By MARK PENN with E. KINNEY ZALESNE
From The Wall Street Journal Microtrends Column
Published May 14, 2009
Not long ago, everyone in America wanted to be a member of the “middle class.” In fact, as many as 53% of Americans described themselves that way to pollsters.
But with the information age and the rise of two-career incomes, being just middle class is a little old hat. The new aspiration for most Americans is to be a member of the new professional class. Rising numbers — as high as 64% — report that they consider themselves “professionals.” The census shows a significant rise over the years, from 4% being professionals and skilled workers in 1910, to 36% today. The numbers have doubled since just 1980.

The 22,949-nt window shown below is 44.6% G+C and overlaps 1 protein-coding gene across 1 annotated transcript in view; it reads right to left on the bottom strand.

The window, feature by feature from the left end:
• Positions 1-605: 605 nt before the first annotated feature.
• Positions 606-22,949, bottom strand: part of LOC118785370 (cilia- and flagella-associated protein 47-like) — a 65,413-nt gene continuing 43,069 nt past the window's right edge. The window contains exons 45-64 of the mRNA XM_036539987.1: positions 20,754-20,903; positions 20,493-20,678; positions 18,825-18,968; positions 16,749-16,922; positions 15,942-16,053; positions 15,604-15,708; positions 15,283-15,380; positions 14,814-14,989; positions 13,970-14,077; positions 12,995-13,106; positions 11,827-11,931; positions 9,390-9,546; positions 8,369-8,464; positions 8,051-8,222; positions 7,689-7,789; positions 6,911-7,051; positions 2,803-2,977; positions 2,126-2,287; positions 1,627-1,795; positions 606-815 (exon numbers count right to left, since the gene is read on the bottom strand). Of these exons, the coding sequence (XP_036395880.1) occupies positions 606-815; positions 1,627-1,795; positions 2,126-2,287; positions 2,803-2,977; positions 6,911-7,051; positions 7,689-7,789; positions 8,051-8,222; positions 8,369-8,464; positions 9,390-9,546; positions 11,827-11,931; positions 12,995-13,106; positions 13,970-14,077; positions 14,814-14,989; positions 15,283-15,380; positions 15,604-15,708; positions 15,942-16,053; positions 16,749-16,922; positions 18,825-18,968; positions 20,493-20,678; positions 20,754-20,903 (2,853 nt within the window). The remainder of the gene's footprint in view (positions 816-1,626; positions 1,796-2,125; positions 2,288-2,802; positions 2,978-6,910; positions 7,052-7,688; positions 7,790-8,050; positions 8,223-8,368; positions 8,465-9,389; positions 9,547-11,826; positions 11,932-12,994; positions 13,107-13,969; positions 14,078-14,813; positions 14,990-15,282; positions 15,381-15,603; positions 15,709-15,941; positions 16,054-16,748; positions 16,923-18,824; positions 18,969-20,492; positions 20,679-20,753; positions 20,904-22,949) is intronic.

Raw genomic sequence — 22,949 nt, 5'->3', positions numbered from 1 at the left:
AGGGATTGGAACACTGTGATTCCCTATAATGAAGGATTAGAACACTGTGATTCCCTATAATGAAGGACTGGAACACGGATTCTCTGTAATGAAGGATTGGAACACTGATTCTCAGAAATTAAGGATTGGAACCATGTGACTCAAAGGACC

These new professionals, whose incomes were rising steadily until the financial crisis, have been at the heart of reshaping the country’s economic and political life. Barack Obama more than any other president represents this shift and has uniquely appealed to these Americans. Everyone today wants to be a professional and most people believe they are.